Global Pandemic: A Unique Opportunity to Thrive

Students in graduation robes displayed on a tablet, alongside the text "Online Graduation"

COVID-19 has impacted many people including students enrolled in Higher Education. Understandably, anxiety is at an all-time high so let’s talk about why. People have lost their jobs, unemployment is elevated, and uncertainty terrorizes us all.

 A Survey conducted by researchers at Arizona State found that about 40% of students who were surveyed have either lost a job or internship offer, and 13% have delayed their graduation. Western students are facing a similar dilemma. The stats are disheartening, but let's highlight that through all of this, there have been positive outcomes. There is a real chance for individuals to thrive regardless of the current circumstances.

Creativity Has Increased

It turns out that by combining constraints and boredom, an influx of creativity can emerge. Although it seems counterintuitive constraints can help one be more creative, and there is research to back it. The human brain wants to be lazy and is always looking for shortcuts, but when you force constraints onto it such as time, price, or process, that's when innovation happens. Instead of following the path-of-least-resistance, there is now "a creative challenge that motivates people to search for and connect information from different sources to generate novel ideas for new products, services, or business processes". Oguz A. Acar, Harvard Business Review.

Flowchart showing a loop, Constraint > Idea > Make > Insight

Boredom can be a meaningful experience. During periods of boredom, the mind craves and seeks out stimuli. When this happens, the brain becomes engaged and activated. Psychologists have worried "that these days we don’t wrestle with these slow moments. We eliminate them. This might relieve us temporarily, but it shuts down the deeper thinking." Clive Thompson, Wired. (Follow him on Twitter)  COVID-19 creates ample time for increased boredom, being stuck at home all day gets monotonous, but it is in these moments where genius strikes. Some of the most influential people in history produced their best work during a pandemic. William Shakespeare wrote King Lear, Antony and Cleopatra, and Macbeth all during the year 1606, when the plague had returned and shut down the city. Sir Isaac Newton isolated himself for years to avoid disease in England. During this period of isolation, he formulated the theory of gravity. These are extreme examples of creative breakthroughs, but the point being that sometimes it takes extreme circumstances to make extraordinary discoveries.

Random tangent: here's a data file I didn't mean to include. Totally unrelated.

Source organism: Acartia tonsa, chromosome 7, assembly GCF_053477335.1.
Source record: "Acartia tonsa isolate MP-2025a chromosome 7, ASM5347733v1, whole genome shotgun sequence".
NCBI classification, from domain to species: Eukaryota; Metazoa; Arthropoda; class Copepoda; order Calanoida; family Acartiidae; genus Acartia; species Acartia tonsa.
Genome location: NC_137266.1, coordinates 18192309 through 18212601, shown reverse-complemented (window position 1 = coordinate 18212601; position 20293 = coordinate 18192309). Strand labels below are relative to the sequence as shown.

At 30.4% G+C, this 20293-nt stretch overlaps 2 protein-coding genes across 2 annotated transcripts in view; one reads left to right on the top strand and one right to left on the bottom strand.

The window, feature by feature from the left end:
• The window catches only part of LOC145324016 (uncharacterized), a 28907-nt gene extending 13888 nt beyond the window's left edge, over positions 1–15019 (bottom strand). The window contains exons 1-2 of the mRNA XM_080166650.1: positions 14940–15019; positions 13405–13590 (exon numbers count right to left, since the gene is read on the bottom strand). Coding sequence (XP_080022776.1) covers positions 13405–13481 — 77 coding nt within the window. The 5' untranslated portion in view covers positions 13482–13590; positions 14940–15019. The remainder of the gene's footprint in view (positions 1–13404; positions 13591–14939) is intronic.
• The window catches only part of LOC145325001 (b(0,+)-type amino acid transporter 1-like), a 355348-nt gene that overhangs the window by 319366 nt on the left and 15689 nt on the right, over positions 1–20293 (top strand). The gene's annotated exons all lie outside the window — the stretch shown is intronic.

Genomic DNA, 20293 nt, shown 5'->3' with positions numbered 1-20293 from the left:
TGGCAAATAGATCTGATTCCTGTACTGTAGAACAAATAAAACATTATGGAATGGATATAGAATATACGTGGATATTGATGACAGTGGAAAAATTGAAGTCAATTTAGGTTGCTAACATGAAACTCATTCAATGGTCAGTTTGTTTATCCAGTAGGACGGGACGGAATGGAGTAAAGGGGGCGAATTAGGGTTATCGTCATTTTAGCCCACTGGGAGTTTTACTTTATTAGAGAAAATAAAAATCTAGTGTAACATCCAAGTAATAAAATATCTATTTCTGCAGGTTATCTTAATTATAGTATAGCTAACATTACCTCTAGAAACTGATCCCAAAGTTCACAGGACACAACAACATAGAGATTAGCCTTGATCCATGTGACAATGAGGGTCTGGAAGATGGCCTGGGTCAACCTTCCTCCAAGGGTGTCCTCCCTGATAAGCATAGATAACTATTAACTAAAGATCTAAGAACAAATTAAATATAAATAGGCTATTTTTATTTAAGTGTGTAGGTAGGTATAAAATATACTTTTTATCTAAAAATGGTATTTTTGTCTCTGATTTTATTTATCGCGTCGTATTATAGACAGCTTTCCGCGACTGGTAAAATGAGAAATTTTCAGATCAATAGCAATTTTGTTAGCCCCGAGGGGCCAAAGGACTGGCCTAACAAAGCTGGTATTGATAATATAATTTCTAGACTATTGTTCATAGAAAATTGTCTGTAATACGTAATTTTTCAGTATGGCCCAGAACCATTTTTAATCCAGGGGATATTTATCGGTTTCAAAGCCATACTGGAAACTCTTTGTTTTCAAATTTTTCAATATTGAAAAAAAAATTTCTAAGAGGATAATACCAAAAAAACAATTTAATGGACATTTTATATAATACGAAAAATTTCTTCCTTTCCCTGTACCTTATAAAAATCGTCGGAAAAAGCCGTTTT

Become Your Own Boss

With fewer distractions and increased downtime, people are finding time to complete projects or start new ones. While many people have lost their jobs due to COVID, some people have used the downtime to find personal success by starting a new business.

In London, one couple noticed the impact quarantine was having on their relationship, and this spawned an idea. Caroline and Jai created an online orderable date box, offering a new theme each month. From Tucson, pottery date night to cozy campfire night, just sit back and let all the planning be done for you.

Remote Internships

Google Maps directions from Seattle, WA to San Diego, CA.

Companies have created remote internship positions allowing students to apply to companies they would have been unable to without quarantine. Like many other students, I lost an internship this summer, but plot twist; I gained an even better one this Fall. Feeling bummed about the lost internship, a few weeks ago I decided to stop throwing a pity party, so I hopped back onto my computer and began to search for another internship. I was surprised to see the number of remote internships that had become available.

Suddenly my options were no longer limited to the area I live in, my opportunities had expanded. Now I am working for a flourishing start-up in San Diego while attending college here in Washington all the while expanding my network across states.  

When one door closes, another one always opens. The problem is if you are too focused on the closed door you will fail to see the one that has just opened.

Staying connected

Maintaining connections and building new relationships is more prevalent than ever as isolation takes its toll. Online groups allow you to stay connected, maintain positivity, and share ideas. The Student Marketing Association (SMA) at Western meets once a week, so wherever ever you are open your laptop, pull out your phone and tune in. Quarantine does not have to be a moment of stagnancy in your life; instead, maybe it will be your breakthrough moment.

Portrait of Jess Bauman alongside text reading "Jess Bauman, Student Author, 02/10/2021"

You can connect with Jess Bauman on her LinkedIn here.